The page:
Our Organic Vineyard and Winemaking
We made several choices when we decided to seek organic certification of our Vine Yard (and winemaking). We wanted to live on a piece of land where harmful chemicals were not used or accumulating. We wanted to minimize the environmental footprint of our agricultural and business activity. We wanted to make good wines that were as pure as possible, without elaborate chemical or mechanical intervention.
Are we creating positive social change? Perhaps. Do we think our wines are better than anyone else’s just because they are organically produced? No. We, like every other winery on the planet, have made wines we are not completely happy with. We believe, however, that our presence in the marketplace provides an alternative for wine consumers who share our values and concerns. We also realize that not all of our customers are particularly looking for organic wines; they may be choosing our wine just because they like it. The real benefit is that we know who our customers are, and they know us. It’s a value-added symbiosis, far removed from mass marketing, high volume production and maximization of economic return. If that can be called social change, so be it. We feel comfortable here; not all wineries, nor businesspeople, for that matter, necessarily would.
The Hainle Vineyard.
Our own 18-acre Vine Yard and Winery in Peachland has been B.C’s first Certified organic Winery since 1988. From the 1993 vintage, the following wines, for the first time in British Columbia, bear the COABC decal, identifying both the grapes and winemaking as certified organic: Traminer, Riesling, Bibendum White, Bibendum Rosé, Icewine. As of 2002 we added 28 acres of vineyards which have been organically managed as well. As of 2008 we have joined PACS and are now international certified organic.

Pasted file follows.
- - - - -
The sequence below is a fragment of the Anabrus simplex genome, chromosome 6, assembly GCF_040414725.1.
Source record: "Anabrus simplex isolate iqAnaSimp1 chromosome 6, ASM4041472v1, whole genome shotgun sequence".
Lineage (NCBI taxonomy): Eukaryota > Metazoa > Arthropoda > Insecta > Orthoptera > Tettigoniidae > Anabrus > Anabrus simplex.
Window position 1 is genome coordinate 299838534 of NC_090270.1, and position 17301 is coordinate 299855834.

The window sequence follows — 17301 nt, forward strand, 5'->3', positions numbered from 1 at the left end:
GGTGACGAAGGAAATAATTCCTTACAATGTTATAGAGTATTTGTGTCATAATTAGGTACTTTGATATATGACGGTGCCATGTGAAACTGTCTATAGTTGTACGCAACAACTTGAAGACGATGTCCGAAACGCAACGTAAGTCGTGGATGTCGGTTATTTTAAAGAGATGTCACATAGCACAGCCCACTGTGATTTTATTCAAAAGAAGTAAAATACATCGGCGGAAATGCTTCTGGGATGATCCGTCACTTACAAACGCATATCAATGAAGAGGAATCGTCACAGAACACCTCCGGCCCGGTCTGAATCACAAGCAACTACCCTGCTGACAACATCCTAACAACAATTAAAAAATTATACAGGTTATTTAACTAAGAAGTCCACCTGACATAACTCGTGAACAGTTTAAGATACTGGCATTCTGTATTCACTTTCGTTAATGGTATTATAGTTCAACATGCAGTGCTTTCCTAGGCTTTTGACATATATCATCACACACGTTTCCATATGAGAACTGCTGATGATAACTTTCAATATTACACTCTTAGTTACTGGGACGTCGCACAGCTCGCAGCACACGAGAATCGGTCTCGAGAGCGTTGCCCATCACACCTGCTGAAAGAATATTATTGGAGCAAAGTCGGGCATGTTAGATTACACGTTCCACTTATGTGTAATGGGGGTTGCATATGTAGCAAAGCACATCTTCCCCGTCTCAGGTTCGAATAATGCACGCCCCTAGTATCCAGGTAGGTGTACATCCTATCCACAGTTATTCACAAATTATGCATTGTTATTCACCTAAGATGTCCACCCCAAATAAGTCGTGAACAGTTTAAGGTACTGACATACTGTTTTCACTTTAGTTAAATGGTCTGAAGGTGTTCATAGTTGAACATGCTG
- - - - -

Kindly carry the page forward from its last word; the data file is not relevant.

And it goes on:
Why would a grower prefer conventional to organic methods?
There is no doubt that yields in organically managed Vine Yards are lower, and labours costs, particularly for soil improvement and weed control, are much higher. Some growers have found that the reduced yields mean better plant health and better fruit quality, bringing higher per ton returns that help to offset the increased labour costs. For other growers, this equation may not work. Each grower makes his or her own decision. Each Vine Yard and each grower has a distinct personality.
More on Organic wine making? click to download the PDF file